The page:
Don't Let the Seasonal Flu Get You

Don't Let the Seasonal Flu Get You

Don't Let the Seasonal Flu Get You

Getting a flu shot can help you stay healthy. The flu season usually starts in October and peaks between December and February. But it can linger through the spring.

If you didn't get your shot, talk to you doctor about getting one. The Centers for Disease Control and Prevention leaving site icon (CDC) recommends getting a yearly flu shot for most people ages six months and older.

What to Know

You cannot get the flu from a flu shot. There are some possible reactions, but they’re most often mild.

The shot may cause redness, pain and swelling at the injection site. An over-the-counter pain reliever may ease the minor side effects. If you have a questions or if you have a reaction to the shot, talk to your health care provider.

The flu is a respiratory disease that is spread mostly from person to person through coughs and sneezes. The flu often:

  • Comes on quickly
  • Lasts as long as two or three weeks
  • Raises body temperature to 100 to 102 degrees Fahrenheit
  • Causes headache, muscle aches and pains
  • Can lead to hospitalization and sometimes even death

The flu can be spread before any symptoms appear. This is why others can give you the flu even before they know they have it. It’s just one more reason to protect yourself with a flu shot.

And getting vaccinated not only protects you, it also protects your family and others in your community by lowering the chance that you will spread the virus.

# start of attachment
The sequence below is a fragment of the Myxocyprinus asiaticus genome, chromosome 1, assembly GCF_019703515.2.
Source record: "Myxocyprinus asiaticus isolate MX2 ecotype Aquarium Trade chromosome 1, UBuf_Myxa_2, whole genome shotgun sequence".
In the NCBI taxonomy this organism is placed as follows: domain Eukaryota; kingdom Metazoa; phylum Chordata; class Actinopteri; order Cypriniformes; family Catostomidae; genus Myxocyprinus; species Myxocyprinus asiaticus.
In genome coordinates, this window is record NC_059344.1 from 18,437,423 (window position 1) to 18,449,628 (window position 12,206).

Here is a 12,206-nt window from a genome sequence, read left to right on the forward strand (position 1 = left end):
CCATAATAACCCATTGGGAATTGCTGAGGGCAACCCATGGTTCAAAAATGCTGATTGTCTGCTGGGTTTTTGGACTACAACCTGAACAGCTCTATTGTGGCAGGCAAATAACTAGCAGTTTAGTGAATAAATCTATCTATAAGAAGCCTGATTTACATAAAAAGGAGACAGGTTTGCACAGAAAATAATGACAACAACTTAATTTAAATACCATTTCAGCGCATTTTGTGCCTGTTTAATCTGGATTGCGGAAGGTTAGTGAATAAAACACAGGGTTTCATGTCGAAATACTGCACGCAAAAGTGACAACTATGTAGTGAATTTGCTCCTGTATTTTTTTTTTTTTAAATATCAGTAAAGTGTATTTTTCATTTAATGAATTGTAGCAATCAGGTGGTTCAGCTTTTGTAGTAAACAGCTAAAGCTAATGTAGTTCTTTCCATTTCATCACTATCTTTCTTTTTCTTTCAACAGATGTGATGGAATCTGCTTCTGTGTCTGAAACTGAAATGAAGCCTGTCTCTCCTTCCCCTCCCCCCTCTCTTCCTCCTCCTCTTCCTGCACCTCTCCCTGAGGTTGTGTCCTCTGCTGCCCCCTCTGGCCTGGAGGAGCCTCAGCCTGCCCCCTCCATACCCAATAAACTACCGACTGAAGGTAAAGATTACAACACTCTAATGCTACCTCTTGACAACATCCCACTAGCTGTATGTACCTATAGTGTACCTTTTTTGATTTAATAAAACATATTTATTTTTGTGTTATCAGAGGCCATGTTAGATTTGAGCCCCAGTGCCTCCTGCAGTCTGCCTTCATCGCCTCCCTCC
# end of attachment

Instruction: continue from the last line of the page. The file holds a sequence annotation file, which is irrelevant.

Those most vulnerable to flu infection are young children, the elderly and people with serious health issues. And some of these same people can’t get a flu vaccination because they are too young or their immune systems are too weak.

Getting your shot helps make sure you don’t spread the flu to at-risk people in your community.

Don’t Put It Off

The body’s immune response from the vaccine declines after a while, so it’s important to get a flu shot each year. It takes about two weeks after vaccination for the shot to protect against flu virus infection. So don’t wait until peak flu season to get your shot.

Prepare Your Child for the Flu Shot Visit

  • Take steps before your child gets a shot to make the visit less stressful.
  • Take a favorite toy or book to comfort your child.
  • Be honest. Make it clear that the shot might sting, but only for a minute.
  • Encourage older siblings or other family members to be supportive.
  • Avoid scary talk about shots.

Remember: No flu is good flu. Get a flu shot every year.

Sources: Influenza (flu)leaving site icon Centers for Disease Control and Prevention, 2021.

Originally published 7/2/2019; Revised 2022